Big data is a modern phenomenon transforming businesses of today. Organisations hold vast swathes of data, from historic and current orders to detailed insights about supply chain operations. This information, combined with external data such as market intelligence and even weather patterns, can provide businesses with a foundation on which to base their planning and decision-making. Business intelligence and analytical solutions pull valuable insights from huge datasets. From workforce optimisation to cost management, access to big data and the tools that manage and evaluate it allows firms to streamline key parts of their business. Adopters of modern solutions are seeing vast improvements in all areas of the company.
Unbelievably, the boardroom, where key decisions are made by the leaders of an organisation, has fallen behind the technological curve. Despite the implementation of modern solutions across various departments of a business, as well as the acknowledgement of its success, C-suites still support boardroom conversations with static reports, rather than with the real-time analysis that these discussions deserve – and need. Spreadsheets provide last quarter’s numbers on printed reports pushed across the boardroom table which, while useful to many, provides no mechanism to understand the impact of potential changes. What’s more, this method of measuring success is full of risk with spreadsheets prone to human error. In fact, only 44 percent of organisations state that their spreadsheets used for reporting purposes are well controlled and error free (FSN 2018). This is very concerning considering spreadsheets remain the most dominant format of reporting still in use today.
Even if spreadsheets were to miraculously become consistently error free overnight, this format of reporting is no longer enough for the modern business. Whilst it is important to review previous performance analytics to measure success against KPIs, more focus must be placed on future performance indicators. Modern solutions give businesses the power and put the future in their hands. Success will be obtained by those who focus on ‘will we be successful?’ rather than asking ‘were we successful?’.
You don’t have to be CEO of a FTSE 100 company to know that we are among some of our most difficult and unpredictable times, with businesses vulnerable to negative market influences. World issues have serious implications on the economy. A public health pandemic, Brexit, and trade wars are all world events that have threatened global supply chains. With all three running in unison, it can quite easily be concluded that the impact will be long lasting, and, in all likelihood, there will be many more world events threatening businesses in the future. A hostile environment can have a devastating effect on a business and in many cases can cause them to cease trading, which can be seen most recently in the cases of Flybe and Laura Ashley. A failure to plan and model a business for the future, potentially filled with harsh unknowns, is gambling on whether the business will survive long-term. A business may not be able to prevent natural disasters, or drastic tariffs imposed by sulking world leaders, but there are tools that they can use to prepare for future negative factors and minimise the risk of the threats that they pose. In a world more uncertain than ever, the planning process of a business has never been so important. Predictive analytical technology and crisis scenario planning allow businesses to consider potential future negative influences and manipulate data in real-time to test how their business will perform. This allows for robust decision-making, with business planning technology enabling C-suites to stress test each decision.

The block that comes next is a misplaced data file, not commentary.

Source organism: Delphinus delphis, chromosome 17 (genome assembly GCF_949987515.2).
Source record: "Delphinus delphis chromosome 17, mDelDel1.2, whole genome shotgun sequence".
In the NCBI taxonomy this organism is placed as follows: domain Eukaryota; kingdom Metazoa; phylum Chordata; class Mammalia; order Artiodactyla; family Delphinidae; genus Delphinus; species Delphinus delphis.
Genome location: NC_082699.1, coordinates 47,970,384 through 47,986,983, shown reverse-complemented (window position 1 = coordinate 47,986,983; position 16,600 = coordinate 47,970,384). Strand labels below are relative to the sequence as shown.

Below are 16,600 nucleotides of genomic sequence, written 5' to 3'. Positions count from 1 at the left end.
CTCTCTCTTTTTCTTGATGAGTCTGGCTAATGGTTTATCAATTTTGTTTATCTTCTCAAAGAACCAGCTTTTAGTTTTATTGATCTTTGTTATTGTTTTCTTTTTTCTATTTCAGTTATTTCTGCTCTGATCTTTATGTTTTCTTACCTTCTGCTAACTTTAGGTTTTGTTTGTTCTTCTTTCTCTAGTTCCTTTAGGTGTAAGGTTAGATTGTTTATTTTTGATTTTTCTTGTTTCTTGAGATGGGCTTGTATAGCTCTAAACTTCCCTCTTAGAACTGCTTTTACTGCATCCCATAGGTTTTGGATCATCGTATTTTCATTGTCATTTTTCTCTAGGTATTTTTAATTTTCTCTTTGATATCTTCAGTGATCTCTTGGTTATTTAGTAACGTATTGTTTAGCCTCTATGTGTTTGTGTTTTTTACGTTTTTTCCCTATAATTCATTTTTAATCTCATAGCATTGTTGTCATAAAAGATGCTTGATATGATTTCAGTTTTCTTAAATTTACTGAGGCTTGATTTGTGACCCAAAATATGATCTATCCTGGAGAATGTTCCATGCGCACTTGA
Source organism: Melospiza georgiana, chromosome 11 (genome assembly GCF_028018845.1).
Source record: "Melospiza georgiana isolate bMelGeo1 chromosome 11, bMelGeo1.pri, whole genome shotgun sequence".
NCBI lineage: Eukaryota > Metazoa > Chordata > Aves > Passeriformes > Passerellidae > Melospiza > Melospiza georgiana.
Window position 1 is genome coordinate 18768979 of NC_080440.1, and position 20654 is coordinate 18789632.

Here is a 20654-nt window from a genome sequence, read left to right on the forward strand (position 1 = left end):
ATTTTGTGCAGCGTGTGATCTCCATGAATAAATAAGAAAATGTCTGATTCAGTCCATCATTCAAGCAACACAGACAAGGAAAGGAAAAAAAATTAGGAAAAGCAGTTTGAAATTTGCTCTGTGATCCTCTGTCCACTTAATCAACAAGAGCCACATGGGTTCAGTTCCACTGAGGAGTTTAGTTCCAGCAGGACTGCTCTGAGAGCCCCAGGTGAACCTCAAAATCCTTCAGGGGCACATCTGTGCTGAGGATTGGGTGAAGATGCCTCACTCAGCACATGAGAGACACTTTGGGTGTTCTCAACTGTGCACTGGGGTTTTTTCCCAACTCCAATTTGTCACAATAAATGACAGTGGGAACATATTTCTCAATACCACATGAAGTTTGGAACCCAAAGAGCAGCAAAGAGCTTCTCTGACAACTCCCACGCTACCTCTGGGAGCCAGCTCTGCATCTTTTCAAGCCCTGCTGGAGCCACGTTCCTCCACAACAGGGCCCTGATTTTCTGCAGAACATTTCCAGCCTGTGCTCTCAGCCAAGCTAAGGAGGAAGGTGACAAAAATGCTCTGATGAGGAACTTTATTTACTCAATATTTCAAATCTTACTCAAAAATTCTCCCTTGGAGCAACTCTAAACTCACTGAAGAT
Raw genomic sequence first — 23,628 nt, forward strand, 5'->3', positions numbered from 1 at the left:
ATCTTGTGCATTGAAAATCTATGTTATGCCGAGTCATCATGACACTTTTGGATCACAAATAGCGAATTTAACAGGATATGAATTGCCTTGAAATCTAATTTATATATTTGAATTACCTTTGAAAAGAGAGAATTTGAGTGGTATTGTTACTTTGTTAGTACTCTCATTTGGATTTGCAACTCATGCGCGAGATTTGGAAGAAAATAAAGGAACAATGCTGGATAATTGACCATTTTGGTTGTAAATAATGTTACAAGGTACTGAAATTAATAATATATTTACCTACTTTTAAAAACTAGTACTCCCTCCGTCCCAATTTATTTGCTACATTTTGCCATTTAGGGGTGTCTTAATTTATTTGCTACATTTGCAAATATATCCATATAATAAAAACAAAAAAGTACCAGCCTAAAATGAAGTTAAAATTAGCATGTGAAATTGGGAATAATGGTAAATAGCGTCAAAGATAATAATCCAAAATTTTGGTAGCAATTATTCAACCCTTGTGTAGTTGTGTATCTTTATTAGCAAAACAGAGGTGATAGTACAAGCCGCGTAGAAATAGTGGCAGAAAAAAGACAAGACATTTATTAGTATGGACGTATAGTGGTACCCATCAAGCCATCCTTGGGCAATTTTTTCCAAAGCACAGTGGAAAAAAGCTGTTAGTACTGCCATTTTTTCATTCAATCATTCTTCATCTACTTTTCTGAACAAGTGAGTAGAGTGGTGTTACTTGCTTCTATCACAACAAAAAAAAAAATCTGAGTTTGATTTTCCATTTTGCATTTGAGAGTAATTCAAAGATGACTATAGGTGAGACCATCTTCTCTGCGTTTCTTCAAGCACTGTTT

Automation, where possible, is incredibly useful for business. Business intelligence tools cross-reference vast data sets, removing the need for professionals to trawl through the data manually. This removes human error and also allows more time for company leaders to convert the insights provided by the data into a clear strategy. With more datapoints available than ever, reporting becomes overwhelming, timely, and inaccurate, if modern solutions are not used to manage and evaluate the data.
Today, the boardroom must be much more agile with their use of data, measuring and predicting future performance to enable better decision-making. This digital transformation provides the boardroom with unprecedented clarity of the business, allowing for easier identification of next steps. With so many different influences on a company, be it internal or uncontrollable external factors, it is vital that modern solutions are embraced to give leaders the full picture.
The benefits of a digital, data-driven, boardroom are as clear as day. Yet for many businesses, making this a reality requires a complete culture shift. Companies should embrace this transformation, where data is at the heart of the boardroom, and is used and manipulated by senior executives in real-time to strategise and direct their company. It is only when the boardroom is provided with a complete picture of the company and potential influences, that it becomes its most effective.
Written by Gavin Fallon.
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